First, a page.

The $550m project has been welcomed as an alternative energy source to coal
The Indonesian government has given the green light for the development of the Palmerah Tidal Bridge, the worldâ€™s largest tidal power plant, located off the island of Flores. The project includes the construction of an 800m-long floating bridge which encompasses the plant and crosses the Larantuka Strait, connecting the islands of Flores and Andonara. The first phase, which has a contract value of up to $200 million and is expected to be completed by the end of 2019, will deliver power capacity of 18 to 23 MW, providing enough electricity for 100,000 people in the area. The project will later be extended and finalized, so that the installed capacity will reach 90 MW to 115 MW, providing energy for more than half a million people. The total project duration is expected to span four years, with a contract value of up to $550 million.
Although it is a relatively uncommon form of renewable energy, tidal power is a potentially more reliable power source than wind or the sun and Indonesia is an ideal location for such projects, due to the strong ocean currents that move between the thousands of islands in the worldâ€™s largest archipelago.
This is the first deal in the area of water works in which the Indonesian and Dutch governments will cooperate. The Head of Agreement was signed in April 2016, followed by the feasibility study. The project is endorsed by the Dutch Ministry of Infrastructure and the Environment, the Dutch Embassy in Jakarta, the Indonesian province NTT, the Ministry of Energy, Public Works & Marine, and the Indonesian Embassy in The Hague. It has been awarded to Tidal Bridge BV, a joint venture between the Dutch engineering firm Strukton International and venture capital fund Dutch Expansion Capital (DEC).
Eric van den Eijnden, CEO of Tidal Bridge, said: â€œWe are proud to use cutting-edge technology in realizing this bridge with the largest tidal power plant in the world and be able to increase the living standard of the people with this project.â€ Latif Gau, CEO of Tidal Bridge Indonesia, added that â€œThe Indonesian government was pleasantly surprised by the inventiveness of the partners, which made sure we could very quickly move to the implementations phase.â€ AndrÃ© Hoogeveen, General Manager at Strukton Sustainable Energy, described the project as â€˜an extraordinary momentum to show our knowledge and experienceâ€™.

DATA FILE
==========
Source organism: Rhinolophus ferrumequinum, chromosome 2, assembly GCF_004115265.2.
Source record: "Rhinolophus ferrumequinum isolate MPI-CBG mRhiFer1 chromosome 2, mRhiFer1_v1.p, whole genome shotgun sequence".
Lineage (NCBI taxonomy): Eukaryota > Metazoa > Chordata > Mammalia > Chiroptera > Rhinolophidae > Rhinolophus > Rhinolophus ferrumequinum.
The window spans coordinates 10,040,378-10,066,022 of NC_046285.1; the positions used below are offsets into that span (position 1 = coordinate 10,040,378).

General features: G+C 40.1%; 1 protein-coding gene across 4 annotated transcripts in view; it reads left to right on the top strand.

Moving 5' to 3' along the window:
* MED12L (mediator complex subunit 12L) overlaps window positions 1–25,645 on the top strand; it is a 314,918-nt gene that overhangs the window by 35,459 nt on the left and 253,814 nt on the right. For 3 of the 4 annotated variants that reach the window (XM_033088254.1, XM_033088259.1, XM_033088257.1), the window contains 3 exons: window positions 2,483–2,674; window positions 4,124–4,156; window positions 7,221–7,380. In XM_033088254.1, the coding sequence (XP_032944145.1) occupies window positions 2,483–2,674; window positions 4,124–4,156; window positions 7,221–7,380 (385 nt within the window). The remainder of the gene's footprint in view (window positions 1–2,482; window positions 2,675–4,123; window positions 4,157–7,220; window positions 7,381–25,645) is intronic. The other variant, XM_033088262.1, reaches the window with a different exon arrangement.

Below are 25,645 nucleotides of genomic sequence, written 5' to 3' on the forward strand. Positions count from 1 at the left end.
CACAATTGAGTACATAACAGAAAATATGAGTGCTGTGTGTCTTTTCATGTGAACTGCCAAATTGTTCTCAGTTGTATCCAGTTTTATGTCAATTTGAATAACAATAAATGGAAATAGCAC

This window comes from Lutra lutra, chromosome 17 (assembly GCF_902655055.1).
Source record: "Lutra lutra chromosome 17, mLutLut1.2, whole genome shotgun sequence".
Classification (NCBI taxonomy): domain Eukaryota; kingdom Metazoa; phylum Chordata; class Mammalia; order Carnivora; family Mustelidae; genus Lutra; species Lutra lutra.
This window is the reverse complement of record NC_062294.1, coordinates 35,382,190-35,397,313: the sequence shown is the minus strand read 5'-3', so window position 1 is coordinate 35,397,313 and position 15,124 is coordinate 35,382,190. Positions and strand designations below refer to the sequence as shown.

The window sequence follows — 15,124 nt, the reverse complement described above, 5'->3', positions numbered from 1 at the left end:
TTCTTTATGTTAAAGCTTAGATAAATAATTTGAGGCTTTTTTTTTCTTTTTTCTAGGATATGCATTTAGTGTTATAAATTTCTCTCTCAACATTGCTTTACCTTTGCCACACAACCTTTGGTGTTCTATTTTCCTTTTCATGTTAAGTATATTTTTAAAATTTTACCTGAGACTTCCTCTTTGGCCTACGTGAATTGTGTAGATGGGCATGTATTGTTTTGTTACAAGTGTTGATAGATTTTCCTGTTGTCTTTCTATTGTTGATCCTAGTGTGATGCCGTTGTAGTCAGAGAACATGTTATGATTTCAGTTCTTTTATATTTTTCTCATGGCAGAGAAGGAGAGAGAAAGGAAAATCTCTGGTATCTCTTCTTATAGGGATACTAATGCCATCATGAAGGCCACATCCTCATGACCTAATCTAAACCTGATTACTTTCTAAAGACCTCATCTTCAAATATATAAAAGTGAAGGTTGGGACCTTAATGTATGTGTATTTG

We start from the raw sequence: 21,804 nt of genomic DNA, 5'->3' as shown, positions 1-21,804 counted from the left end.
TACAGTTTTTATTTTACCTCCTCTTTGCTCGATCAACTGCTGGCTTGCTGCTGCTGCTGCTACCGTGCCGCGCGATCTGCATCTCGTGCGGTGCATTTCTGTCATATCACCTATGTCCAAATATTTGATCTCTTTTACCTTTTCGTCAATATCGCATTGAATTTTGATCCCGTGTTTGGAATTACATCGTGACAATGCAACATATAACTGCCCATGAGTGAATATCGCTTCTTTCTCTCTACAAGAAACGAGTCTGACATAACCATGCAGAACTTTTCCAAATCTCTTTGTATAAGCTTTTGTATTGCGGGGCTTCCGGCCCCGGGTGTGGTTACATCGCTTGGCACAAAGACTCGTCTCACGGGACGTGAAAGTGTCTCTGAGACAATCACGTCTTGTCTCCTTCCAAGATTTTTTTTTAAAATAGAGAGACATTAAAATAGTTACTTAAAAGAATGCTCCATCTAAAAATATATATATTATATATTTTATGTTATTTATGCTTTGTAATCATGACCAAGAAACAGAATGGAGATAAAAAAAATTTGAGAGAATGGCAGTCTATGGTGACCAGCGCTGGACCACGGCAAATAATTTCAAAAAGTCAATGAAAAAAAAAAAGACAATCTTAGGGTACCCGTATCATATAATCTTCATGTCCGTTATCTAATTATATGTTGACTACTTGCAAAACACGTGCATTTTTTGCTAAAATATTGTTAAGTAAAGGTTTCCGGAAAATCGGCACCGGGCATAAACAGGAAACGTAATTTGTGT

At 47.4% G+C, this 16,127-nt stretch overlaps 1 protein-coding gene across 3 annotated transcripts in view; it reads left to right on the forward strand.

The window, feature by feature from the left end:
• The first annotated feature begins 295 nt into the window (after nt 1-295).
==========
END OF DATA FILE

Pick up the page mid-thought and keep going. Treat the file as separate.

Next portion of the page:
The project is expected to improve living standards (around 50 million Indonesians currently live without reliable electricity), stimulating tourism and improving access to education and health care in the longer term. Also, taking into account the huge energy demands due to the countryâ€™s fast economic growth, the tidal power plant will be an alternative to coal burning. According to a report by Greenpeace released in January, if plans to build new coal power plants go through, the country will suffer more deaths as a result of air pollution than any other in Southeast Asia.
There is some concern about potential damage to the biodiversity in the area because of the bridge, however the siteâ€™s developers say that the consequences would be â€œvery limitedâ€. Eric van den Eijnden said that water speed would decrease, but this has â€œno knownâ€ environmental consequences, adding that the turbines are â€œfish-friendlyâ€ and designed to prevent fish from being crushed when they pass through it. He also stated that â€œ[Local] fishermen are very enthusiastic because we respect the shipping lanes and they can use the electricity to build cool cells. With this [electricity], they are able to freeze the catch and are thus able to build up a proper industry.â€
The Larantuka Strait between Flores (left - city of Larantuka) and Andonara (right).
Photo Source: Dutch Water Sector
Source: Climate Action